Smart Grid Paybacks: The Chattanooga Example
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CitationTalbot, David and Maria Paz-Canales. 2017. Smart Grid Paybacks: The Chattanooga Example. The Municipal Fiber Project, Berkman Klein Center for Internet & Society Research Publication.
AbstractAfter building a fiber optic network throughout its service territory, the city-owned electric utility in Chattanooga, Tennessee, became the first U.S. company to offer Internet access speeds of 1 gigabit per second to customers. The fiber also serves as the backbone for a sophisticated smart grid. Data show that the savings produced by the smart grid, plus revenue from access fees paid by the utility’s Internet access business, more than cover the capital and operating costs of the smart grid. What’s more, we estimate this would still be true even if the utility hadn’t received a $111.6 million federal stimulus grant, and instead borrowed the extra amount. We reach this conclusion after counting direct savings in the utility’s operating costs (such as labor, truck maintenance, and fuel), avoided purchases of expensive wholesale power at peak times, and avoided power losses. The region is also experiencing second-order benefits including economic development and savings to local businesses thanks to fewer and shorter power outages. The data on the following two pages were provided by the utility (known as the Electric Power Board of Chattanooga, or EPB), and include data on second-order benefits originally published by Bento Lobo at the University of Tennessee at Chattanooga.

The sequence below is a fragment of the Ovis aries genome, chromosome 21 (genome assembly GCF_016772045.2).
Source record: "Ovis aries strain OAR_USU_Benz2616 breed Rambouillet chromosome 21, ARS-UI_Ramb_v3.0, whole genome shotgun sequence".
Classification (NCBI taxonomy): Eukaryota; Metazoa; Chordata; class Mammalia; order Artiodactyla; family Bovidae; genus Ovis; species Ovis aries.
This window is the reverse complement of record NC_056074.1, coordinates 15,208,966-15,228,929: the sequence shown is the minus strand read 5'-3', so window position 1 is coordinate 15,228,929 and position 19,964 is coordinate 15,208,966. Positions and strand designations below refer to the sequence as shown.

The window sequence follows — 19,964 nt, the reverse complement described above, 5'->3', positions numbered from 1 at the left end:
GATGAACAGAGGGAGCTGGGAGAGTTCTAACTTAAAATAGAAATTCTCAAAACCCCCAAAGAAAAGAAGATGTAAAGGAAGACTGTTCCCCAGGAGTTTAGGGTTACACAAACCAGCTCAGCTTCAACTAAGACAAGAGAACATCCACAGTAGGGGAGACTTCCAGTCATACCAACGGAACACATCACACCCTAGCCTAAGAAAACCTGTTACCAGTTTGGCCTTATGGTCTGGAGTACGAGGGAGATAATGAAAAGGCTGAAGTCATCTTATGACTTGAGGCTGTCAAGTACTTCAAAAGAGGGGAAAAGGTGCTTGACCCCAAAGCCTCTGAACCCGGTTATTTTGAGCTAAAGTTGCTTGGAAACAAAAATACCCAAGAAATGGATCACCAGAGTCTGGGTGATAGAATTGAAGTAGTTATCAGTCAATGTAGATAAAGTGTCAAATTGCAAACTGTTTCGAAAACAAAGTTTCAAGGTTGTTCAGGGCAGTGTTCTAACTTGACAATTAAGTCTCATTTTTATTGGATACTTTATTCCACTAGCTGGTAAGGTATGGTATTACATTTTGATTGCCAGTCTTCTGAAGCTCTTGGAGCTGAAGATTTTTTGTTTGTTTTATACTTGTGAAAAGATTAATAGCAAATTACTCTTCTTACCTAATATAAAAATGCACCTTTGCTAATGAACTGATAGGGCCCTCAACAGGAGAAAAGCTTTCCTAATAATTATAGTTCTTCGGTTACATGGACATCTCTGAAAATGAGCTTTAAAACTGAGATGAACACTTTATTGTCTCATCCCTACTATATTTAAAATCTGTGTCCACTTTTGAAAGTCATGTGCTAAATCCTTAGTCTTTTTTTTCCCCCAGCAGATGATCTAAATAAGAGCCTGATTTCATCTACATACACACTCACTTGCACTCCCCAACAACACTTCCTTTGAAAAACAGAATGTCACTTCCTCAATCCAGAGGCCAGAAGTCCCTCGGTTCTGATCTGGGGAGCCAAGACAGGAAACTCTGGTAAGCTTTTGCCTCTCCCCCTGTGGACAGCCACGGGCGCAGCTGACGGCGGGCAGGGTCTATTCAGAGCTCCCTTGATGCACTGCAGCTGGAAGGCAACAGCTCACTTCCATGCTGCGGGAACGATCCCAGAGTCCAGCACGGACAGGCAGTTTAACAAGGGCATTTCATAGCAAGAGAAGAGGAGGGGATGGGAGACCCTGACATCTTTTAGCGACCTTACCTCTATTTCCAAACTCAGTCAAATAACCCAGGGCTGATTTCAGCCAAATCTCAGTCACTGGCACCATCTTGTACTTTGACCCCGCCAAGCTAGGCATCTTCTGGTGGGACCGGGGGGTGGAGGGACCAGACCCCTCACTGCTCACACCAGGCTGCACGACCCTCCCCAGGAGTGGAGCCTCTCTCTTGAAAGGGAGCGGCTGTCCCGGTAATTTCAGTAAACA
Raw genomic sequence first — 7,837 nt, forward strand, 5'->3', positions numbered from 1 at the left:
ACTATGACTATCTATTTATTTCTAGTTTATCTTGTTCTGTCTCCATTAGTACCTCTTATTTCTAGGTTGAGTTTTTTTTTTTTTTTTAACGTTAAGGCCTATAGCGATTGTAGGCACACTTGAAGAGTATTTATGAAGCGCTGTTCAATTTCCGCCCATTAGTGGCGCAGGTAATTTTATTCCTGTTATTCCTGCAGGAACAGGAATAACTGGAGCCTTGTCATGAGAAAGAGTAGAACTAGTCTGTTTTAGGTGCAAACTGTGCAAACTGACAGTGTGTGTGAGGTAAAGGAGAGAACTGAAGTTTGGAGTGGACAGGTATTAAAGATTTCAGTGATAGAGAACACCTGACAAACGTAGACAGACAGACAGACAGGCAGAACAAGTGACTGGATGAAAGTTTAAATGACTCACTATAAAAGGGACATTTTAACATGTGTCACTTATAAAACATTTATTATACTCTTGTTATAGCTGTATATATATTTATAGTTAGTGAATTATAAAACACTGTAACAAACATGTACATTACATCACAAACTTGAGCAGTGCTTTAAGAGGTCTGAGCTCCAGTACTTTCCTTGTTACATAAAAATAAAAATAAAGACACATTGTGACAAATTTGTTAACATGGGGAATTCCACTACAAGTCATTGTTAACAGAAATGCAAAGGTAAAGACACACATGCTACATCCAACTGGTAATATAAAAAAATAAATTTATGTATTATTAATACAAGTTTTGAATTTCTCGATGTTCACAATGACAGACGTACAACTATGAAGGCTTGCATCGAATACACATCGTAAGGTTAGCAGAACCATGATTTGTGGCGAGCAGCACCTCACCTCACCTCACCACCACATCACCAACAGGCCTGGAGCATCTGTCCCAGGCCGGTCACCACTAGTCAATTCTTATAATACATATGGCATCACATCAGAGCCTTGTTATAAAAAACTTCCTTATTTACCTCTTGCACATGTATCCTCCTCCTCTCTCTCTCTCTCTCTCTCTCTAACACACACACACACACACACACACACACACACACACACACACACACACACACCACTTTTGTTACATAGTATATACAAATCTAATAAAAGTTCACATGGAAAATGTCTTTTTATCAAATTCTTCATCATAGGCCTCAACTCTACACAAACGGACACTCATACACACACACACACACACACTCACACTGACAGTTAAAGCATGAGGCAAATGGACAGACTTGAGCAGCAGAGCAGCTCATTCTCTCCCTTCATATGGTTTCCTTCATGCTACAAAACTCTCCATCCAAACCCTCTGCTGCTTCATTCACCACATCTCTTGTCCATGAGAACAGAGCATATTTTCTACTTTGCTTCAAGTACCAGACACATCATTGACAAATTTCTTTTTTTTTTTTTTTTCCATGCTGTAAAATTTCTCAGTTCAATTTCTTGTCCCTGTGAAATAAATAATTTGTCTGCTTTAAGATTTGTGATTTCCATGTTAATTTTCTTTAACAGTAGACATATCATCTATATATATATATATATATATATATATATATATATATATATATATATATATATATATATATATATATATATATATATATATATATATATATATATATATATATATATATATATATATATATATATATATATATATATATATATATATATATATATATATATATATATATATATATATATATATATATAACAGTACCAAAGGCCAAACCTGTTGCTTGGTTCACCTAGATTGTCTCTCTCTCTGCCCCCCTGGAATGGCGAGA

Citable link to this pagehttp://nrs.harvard.edu/urn-3:HUL.InstRepos:30201056